Colorado Supreme Court Condones Law Enforcement Use of Dangerous Reverse Keyword Warrant

October 20, 2023

On Monday, Oct. 16, the Colorado Supreme Court issued its ruling in Seymour v. Colorado, a case about the constitutionality of the relatively new police technique of “reverse keyword warrants.” The Court ultimately side-stepped many of the most important issues in the case by ruling that the good-faith exception to the warrant requirement excused the police’s use of the warrant even if it was unconstitutional.

“Reverse warrants” are a dangerous new type of search warrant increasingly used by police to investigate the sensitive data of thousands or millions of innocent people in hopes of identifying a suspect. There are two main kinds: geofence warrants, which allow police to identify whose devices were in a certain area at a certain time, and reverse keyword warrants, which allow police to identify who searched certain keywords, phrases, or addresses online. The police only started using reverse warrants in the mid-2010s, but few courts have publicly ruled about whether they are constitutional, and the outcomes of those cases have been mixed.

In its amicus brief, EPIC argued that reverse warrants are per se unconstitutional. The Fourth Amendment requires that search warrants identify a specific subject or place to be searched based on probable cause to believe evidence will be found in that location, but reverse warrants turn this principle on its head by ordering companies like Google to search through every single user’s location and search history to identify who was in the right place at the right time or who searched for a specific search term. In effect, these warrants allow the police to search everybody to find evidence, which the Constitution specifically prohibits. EPIC explained that this was especially dangerous in an era after the Dobbs decision as states increasingly criminalize seeking, or even crossing state lines to obtain, an abortion.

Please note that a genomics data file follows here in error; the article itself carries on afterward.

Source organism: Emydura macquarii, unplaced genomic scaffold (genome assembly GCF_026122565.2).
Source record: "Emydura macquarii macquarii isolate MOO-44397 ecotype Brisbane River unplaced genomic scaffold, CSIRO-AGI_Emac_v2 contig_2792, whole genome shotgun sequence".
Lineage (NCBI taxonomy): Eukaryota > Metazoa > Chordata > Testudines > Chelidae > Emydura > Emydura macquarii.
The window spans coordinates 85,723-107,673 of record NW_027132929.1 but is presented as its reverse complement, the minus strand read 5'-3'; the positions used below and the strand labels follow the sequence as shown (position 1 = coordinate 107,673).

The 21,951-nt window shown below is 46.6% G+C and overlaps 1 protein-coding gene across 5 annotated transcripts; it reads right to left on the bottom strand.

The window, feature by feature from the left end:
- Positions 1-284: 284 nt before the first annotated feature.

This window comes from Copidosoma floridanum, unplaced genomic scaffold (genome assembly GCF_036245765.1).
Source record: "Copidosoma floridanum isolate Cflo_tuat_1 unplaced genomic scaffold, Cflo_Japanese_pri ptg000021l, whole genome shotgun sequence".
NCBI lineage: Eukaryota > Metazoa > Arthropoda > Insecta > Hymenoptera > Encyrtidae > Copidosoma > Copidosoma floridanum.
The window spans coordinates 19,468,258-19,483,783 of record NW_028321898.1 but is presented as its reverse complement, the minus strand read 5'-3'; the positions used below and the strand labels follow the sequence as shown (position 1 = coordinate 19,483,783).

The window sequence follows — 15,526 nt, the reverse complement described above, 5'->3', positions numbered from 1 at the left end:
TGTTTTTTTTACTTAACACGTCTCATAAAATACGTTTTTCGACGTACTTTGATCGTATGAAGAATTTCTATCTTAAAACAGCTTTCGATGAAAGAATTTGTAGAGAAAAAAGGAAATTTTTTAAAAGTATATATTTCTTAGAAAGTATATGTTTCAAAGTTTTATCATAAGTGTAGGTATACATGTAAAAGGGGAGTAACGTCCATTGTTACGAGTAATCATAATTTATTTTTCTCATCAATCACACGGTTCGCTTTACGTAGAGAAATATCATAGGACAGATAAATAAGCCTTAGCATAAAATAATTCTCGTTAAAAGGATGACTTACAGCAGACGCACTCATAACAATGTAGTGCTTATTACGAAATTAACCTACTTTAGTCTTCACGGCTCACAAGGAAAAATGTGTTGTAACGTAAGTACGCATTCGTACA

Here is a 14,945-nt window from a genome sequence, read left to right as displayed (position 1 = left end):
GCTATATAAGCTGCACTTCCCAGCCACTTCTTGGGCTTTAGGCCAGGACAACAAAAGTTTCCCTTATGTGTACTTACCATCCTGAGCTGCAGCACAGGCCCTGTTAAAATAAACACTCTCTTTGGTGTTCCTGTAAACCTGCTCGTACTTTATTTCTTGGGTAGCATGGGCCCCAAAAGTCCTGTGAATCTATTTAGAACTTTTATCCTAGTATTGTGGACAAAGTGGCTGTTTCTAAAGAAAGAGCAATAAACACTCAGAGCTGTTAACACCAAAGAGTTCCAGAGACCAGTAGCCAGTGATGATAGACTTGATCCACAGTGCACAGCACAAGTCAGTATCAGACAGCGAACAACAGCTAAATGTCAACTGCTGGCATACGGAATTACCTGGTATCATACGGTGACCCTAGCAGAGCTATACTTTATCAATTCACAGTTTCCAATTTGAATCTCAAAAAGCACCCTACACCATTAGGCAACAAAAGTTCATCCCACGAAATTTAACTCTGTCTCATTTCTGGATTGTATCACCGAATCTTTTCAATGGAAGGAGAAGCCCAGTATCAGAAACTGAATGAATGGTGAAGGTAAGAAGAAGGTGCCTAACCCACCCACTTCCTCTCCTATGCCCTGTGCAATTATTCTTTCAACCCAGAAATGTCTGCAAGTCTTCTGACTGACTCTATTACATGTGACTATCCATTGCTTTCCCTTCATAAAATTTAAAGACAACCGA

While the Colorado Supreme Court addressed some issues, such as ruling that a warrant was indeed required and that the warrant used was sufficiently particular, it declined to decide whether the warrant was supported by probable cause or constitutional because it said the police obtained the warrant in good faith, so excluding the evidence it generated would not achieve the Fourth Amendment’s aims. This represents a missed opportunity to rein in a new, dangerous police ability.

Multiple justices disagreed with the majority opinion’s reasoning. They cautioned that the decision could provide law enforcement with unprecedented access to individuals’ private lives and flew in the face of the Constitution.

EPIC regularly submits amicus briefs in cases involving Fourth Amendment rights.

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